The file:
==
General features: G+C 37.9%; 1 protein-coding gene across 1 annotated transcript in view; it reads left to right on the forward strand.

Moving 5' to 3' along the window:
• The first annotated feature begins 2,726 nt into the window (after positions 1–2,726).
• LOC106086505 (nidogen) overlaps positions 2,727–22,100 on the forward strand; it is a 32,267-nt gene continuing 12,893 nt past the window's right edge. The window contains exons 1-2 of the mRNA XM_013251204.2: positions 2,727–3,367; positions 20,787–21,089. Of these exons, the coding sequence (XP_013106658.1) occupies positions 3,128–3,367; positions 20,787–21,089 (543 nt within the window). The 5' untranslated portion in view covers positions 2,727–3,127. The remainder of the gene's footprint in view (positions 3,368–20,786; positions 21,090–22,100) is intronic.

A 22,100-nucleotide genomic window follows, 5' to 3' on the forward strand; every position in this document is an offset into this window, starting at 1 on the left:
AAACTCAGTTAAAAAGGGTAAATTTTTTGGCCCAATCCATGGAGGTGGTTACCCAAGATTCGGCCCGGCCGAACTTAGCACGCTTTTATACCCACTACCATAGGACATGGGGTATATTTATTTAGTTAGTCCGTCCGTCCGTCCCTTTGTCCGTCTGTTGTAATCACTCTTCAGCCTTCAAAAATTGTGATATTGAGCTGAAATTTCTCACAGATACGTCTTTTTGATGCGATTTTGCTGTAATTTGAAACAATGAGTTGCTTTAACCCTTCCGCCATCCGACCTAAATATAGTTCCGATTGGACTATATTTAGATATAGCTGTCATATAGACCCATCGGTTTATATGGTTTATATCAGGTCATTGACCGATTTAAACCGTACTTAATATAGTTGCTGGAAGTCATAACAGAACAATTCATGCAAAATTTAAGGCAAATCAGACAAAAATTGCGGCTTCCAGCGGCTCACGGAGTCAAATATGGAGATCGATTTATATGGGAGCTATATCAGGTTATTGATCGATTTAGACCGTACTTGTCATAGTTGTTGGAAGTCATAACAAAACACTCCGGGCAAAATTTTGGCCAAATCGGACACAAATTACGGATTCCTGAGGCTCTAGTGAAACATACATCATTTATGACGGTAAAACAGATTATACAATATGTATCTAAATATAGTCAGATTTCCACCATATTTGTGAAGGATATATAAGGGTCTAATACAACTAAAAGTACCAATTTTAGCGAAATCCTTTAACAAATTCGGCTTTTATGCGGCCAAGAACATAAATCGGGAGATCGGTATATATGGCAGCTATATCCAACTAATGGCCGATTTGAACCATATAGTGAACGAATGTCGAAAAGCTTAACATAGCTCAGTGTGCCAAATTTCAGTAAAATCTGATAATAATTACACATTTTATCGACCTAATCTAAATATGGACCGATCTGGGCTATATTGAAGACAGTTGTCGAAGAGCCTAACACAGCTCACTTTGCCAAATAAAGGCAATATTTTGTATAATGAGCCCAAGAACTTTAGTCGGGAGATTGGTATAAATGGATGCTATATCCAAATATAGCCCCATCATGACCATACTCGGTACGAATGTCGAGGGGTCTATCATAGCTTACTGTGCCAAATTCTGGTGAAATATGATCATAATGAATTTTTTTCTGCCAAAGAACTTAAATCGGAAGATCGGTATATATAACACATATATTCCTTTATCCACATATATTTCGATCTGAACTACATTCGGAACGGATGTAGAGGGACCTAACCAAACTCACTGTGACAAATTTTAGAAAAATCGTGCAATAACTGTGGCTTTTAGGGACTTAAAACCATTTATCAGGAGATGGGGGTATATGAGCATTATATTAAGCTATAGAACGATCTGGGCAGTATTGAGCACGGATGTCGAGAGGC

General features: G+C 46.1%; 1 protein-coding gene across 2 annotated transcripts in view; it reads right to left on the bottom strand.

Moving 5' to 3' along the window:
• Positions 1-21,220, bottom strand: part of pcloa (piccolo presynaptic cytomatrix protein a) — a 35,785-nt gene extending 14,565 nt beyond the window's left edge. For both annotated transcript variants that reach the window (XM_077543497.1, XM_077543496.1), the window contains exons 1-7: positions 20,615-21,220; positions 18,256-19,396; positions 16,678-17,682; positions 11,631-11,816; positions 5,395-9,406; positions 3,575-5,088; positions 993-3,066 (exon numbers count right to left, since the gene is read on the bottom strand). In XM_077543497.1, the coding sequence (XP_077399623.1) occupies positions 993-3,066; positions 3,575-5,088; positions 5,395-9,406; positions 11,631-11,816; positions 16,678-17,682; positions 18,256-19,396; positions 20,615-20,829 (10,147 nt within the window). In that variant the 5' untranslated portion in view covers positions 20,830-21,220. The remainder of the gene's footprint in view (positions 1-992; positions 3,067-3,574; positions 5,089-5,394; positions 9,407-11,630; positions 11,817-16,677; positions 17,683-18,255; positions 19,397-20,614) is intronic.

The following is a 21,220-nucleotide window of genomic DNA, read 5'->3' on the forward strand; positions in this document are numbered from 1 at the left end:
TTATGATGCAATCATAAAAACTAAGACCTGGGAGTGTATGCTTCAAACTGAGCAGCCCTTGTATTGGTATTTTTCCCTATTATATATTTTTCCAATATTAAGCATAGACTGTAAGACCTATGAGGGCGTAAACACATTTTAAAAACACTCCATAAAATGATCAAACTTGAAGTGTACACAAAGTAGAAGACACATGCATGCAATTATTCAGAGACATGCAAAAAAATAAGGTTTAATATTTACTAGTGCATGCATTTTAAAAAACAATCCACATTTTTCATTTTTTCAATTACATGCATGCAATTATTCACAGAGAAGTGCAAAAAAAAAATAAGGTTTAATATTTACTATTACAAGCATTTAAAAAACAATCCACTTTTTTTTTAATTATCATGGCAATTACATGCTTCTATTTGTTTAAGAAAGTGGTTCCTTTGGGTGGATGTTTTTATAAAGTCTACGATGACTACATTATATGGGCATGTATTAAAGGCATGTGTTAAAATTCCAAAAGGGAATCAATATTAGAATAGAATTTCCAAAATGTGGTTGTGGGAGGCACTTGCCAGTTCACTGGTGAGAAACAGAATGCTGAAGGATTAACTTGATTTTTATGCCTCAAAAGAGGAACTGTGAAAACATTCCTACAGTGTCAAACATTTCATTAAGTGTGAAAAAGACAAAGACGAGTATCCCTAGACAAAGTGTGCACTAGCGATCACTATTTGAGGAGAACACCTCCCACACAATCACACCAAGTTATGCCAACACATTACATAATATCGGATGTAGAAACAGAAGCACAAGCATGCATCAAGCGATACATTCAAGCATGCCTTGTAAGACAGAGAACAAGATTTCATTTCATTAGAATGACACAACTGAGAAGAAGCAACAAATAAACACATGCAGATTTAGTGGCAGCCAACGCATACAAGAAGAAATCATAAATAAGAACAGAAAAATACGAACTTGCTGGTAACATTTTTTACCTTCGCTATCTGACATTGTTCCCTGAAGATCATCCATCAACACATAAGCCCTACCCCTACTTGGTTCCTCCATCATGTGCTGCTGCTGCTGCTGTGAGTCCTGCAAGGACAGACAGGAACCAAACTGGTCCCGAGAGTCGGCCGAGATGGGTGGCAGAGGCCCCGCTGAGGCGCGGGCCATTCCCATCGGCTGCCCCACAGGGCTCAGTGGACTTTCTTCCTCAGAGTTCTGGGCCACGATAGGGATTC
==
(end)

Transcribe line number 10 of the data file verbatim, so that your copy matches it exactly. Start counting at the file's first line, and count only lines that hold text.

The following is a 21,220-nucleotide window of genomic DNA, read 5'->3' on the forward strand; positions in this document are numbered from 1 at the left end: